Story points empower leaders to set realistic expectations with stakeholders and ensure smoother execution of projects.
Fulfilling a culture of transparency and collaboration is vital to balance the usefulness of story points and address engineer concerns. Here are a few best practices:
To start using this framework, I would like to present the factors that contribute while estimating the no.of story points to a feature.
When estimating a ticket using story points, consider the following factors:
The Story Points approach relies on comparing features from a current project to those of a previous similar project. This comparison enables the team to gauge the difficulty of a specific feature and assign a numerical value that reflects its complexity.
If the estimation is being done for the first time and there are no User Stories for comparison, the team must identify a Base Story and establish an Estimation Matrix. This Matrix serves as a reference point for estimating the complexity of future features.
We have listed a few use-case examples to help you estimate the right no.of story points.
The estimation matrix will be determined based on effort, complexity, and uncertainty
ScenarioEffortComplexityUncertaintyStory PointsReproducible BugLowModerateLow2Non-Reproducible BugModerateComplexHigh5Tech Debt ChangeLowSimpleLow2New Feature, New TechHighComplexHigh8Incremental Feature, Existing TechModerateModerateModerate3
Here are a few use cases listed for you to try and practice with your team. You can use this as a foundation to make estimates over a sprint planning session and ensure that you are able to plan realistically.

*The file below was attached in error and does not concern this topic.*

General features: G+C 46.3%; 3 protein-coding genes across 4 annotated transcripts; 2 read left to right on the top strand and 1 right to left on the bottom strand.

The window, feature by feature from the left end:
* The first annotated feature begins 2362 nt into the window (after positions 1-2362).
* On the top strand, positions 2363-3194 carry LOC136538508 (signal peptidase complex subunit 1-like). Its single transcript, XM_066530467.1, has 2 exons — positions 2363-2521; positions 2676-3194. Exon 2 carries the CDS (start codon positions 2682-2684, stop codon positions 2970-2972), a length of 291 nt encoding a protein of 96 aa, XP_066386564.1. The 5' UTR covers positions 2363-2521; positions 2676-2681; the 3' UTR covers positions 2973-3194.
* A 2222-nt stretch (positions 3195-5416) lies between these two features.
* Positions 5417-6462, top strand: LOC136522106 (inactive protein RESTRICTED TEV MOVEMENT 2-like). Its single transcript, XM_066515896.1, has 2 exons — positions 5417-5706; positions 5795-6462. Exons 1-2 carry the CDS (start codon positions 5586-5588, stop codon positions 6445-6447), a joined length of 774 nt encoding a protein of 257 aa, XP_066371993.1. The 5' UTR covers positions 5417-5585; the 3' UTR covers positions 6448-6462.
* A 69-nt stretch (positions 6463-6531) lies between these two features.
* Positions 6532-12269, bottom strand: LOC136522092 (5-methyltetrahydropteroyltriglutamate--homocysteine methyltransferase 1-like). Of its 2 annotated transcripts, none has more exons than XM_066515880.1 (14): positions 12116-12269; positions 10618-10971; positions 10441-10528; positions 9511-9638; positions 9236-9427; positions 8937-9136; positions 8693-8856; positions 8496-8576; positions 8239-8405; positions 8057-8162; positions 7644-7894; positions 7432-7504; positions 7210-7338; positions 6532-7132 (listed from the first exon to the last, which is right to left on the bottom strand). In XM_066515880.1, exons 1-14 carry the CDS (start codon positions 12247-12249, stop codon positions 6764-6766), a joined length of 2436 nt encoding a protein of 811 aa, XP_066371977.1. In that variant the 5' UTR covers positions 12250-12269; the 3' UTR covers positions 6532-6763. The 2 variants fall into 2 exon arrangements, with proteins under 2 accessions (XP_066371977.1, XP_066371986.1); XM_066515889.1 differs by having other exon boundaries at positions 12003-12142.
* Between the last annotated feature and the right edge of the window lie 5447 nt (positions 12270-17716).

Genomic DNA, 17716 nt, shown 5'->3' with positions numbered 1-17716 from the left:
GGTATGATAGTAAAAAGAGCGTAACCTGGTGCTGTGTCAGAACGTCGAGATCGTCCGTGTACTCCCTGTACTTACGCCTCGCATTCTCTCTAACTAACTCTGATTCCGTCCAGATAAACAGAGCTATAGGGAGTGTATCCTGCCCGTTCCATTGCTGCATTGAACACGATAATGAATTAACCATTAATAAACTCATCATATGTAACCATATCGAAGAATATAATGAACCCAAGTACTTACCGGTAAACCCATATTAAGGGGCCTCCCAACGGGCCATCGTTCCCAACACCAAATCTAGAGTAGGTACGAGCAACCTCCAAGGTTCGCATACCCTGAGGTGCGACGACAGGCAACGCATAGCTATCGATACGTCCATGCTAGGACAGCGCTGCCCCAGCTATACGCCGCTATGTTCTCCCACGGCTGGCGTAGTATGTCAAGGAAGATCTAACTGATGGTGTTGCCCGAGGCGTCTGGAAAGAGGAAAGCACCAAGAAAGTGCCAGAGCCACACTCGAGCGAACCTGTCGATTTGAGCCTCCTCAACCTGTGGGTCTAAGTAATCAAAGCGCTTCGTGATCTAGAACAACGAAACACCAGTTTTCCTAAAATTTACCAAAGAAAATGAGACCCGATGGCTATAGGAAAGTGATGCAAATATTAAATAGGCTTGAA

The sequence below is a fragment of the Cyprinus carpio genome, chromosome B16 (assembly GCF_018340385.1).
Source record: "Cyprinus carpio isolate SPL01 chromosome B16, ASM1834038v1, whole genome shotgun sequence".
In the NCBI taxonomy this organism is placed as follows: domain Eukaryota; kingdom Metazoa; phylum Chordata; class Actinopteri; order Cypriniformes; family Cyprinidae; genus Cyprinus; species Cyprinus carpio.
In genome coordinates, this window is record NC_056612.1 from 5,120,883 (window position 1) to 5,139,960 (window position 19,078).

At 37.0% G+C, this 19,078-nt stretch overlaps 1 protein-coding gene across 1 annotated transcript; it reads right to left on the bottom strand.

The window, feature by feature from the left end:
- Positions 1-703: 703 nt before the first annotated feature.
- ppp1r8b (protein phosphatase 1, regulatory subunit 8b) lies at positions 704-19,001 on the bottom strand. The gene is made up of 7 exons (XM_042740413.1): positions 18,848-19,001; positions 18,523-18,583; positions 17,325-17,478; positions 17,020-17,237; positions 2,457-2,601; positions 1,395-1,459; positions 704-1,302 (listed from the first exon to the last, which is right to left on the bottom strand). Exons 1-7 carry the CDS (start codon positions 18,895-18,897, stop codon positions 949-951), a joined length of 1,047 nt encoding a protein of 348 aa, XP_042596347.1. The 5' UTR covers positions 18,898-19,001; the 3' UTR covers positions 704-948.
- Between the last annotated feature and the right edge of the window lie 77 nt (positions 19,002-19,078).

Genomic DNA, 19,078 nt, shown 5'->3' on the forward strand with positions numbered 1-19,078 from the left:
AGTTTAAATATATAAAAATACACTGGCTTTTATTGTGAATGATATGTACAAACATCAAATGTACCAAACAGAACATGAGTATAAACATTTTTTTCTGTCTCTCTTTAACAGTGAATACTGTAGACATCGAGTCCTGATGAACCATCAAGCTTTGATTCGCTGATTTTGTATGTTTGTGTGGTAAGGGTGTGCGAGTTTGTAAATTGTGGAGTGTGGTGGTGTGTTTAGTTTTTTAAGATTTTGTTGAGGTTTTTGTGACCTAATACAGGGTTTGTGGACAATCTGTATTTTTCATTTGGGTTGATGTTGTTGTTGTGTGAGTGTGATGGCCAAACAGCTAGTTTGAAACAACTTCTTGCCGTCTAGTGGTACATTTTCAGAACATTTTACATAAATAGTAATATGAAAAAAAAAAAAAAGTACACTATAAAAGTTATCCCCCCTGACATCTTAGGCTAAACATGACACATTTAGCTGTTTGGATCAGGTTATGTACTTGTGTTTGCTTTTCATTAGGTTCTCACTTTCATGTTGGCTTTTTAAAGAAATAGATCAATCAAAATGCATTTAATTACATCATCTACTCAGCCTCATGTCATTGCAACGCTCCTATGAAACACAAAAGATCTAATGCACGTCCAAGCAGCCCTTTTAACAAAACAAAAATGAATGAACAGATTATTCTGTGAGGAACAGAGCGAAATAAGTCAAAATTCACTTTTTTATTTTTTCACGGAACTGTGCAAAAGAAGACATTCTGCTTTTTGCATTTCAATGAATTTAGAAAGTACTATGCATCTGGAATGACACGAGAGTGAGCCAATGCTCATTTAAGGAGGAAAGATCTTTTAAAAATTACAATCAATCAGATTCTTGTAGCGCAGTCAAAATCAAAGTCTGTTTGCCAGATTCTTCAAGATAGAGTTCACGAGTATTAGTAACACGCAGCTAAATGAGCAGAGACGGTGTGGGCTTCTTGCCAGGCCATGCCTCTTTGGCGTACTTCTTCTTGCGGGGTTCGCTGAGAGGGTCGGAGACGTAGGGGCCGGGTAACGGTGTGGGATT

Here’s a small example to help explain how story points are typically assigned in agile engineering teams using the Fibonacci sequence. In this example, let's consider a task related to implementing a login feature for a web application.
Note: The assigned effort, complexity, and uncertainty values are subjective and may vary based on team interpretation. The estimated story points are allocated based on the Agile Fibonacci sequence, where each number represents a relative effort level.
Using the Fibonacci sequence (1, 2, 3, 5, 8, 13), agile engineering teams can assign story points to tasks based on their relative complexity, effort, and scope. It provides a simple scale that allows the team to estimate and plan their work effectively.
Story points are a valuable tool in Agile project management, enabling leaders to make informed decisions and teams to plan their work effectively. However, to fully realize their benefits, it is essential to address the concerns of engineers and strike a balance between accountability and collaboration.
By fostering a culture of transparency, focusing on team velocity, and continuously learning from experiences, organizations can harness the true potential of story points and enhance the success of their Agile initiatives.
Story points are like a rough map for navigating through a forest - they provide a general sense of direction and help engineering teams estimate and plan work efficiently, even though they may not be perfect or provide precise measurements like detailed maps do.